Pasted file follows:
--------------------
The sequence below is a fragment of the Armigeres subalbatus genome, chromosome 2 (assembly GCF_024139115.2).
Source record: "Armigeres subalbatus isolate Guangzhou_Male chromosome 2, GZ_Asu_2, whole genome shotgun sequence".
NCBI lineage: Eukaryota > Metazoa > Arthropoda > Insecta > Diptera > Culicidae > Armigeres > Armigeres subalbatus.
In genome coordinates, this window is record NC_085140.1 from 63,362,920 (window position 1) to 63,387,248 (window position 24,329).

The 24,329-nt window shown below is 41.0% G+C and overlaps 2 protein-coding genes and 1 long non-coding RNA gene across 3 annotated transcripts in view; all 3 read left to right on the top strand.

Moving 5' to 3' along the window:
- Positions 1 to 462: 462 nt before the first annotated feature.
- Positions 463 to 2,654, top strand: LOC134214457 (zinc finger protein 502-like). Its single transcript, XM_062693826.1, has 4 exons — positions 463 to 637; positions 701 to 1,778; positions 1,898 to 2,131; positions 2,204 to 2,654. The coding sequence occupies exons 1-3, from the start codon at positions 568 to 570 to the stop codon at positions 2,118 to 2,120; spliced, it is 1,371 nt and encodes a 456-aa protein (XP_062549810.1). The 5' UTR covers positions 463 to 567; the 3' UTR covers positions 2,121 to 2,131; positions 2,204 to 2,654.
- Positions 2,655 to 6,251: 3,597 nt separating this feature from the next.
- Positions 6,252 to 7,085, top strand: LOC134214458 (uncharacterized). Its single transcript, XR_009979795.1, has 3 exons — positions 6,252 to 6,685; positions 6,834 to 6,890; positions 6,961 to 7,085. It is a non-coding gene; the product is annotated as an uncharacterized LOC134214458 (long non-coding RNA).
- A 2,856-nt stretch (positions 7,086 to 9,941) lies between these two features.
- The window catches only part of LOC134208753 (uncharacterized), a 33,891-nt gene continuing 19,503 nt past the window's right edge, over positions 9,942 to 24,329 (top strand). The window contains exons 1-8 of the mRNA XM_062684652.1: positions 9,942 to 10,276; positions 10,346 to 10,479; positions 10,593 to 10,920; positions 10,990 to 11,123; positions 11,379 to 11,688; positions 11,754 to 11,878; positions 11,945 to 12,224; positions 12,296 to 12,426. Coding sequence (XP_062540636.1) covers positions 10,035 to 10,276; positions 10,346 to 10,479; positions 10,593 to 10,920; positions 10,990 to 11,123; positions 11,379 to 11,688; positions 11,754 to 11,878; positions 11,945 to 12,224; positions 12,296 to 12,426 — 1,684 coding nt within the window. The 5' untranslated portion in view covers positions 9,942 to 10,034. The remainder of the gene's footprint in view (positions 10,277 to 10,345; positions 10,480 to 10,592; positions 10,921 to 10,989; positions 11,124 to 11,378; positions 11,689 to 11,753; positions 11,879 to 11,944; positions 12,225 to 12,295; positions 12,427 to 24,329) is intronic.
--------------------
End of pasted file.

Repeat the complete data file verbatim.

The sequence below is a fragment of the Armigeres subalbatus genome, chromosome 2 (assembly GCF_024139115.2).
Source record: "Armigeres subalbatus isolate Guangzhou_Male chromosome 2, GZ_Asu_2, whole genome shotgun sequence".
NCBI lineage: Eukaryota > Metazoa > Arthropoda > Insecta > Diptera > Culicidae > Armigeres > Armigeres subalbatus.
In genome coordinates, this window is record NC_085140.1 from 63,362,920 (window position 1) to 63,387,248 (window position 24,329).

The 24,329-nt window shown below is 41.0% G+C and overlaps 2 protein-coding genes and 1 long non-coding RNA gene across 3 annotated transcripts in view; all 3 read left to right on the top strand.

Moving 5' to 3' along the window:
- Positions 1 to 462: 462 nt before the first annotated feature.
- Positions 463 to 2,654, top strand: LOC134214457 (zinc finger protein 502-like). Its single transcript, XM_062693826.1, has 4 exons — positions 463 to 637; positions 701 to 1,778; positions 1,898 to 2,131; positions 2,204 to 2,654. The coding sequence occupies exons 1-3, from the start codon at positions 568 to 570 to the stop codon at positions 2,118 to 2,120; spliced, it is 1,371 nt and encodes a 456-aa protein (XP_062549810.1). The 5' UTR covers positions 463 to 567; the 3' UTR covers positions 2,121 to 2,131; positions 2,204 to 2,654.
- Positions 2,655 to 6,251: 3,597 nt separating this feature from the next.
- Positions 6,252 to 7,085, top strand: LOC134214458 (uncharacterized). Its single transcript, XR_009979795.1, has 3 exons — positions 6,252 to 6,685; positions 6,834 to 6,890; positions 6,961 to 7,085. It is a non-coding gene; the product is annotated as an uncharacterized LOC134214458 (long non-coding RNA).
- A 2,856-nt stretch (positions 7,086 to 9,941) lies between these two features.
- The window catches only part of LOC134208753 (uncharacterized), a 33,891-nt gene continuing 19,503 nt past the window's right edge, over positions 9,942 to 24,329 (top strand). The window contains exons 1-8 of the mRNA XM_062684652.1: positions 9,942 to 10,276; positions 10,346 to 10,479; positions 10,593 to 10,920; positions 10,990 to 11,123; positions 11,379 to 11,688; positions 11,754 to 11,878; positions 11,945 to 12,224; positions 12,296 to 12,426. Coding sequence (XP_062540636.1) covers positions 10,035 to 10,276; positions 10,346 to 10,479; positions 10,593 to 10,920; positions 10,990 to 11,123; positions 11,379 to 11,688; positions 11,754 to 11,878; positions 11,945 to 12,224; positions 12,296 to 12,426 — 1,684 coding nt within the window. The 5' untranslated portion in view covers positions 9,942 to 10,034. The remainder of the gene's footprint in view (positions 10,277 to 10,345; positions 10,480 to 10,592; positions 10,921 to 10,989; positions 11,124 to 11,378; positions 11,689 to 11,753; positions 11,879 to 11,944; positions 12,225 to 12,295; positions 12,427 to 24,329) is intronic.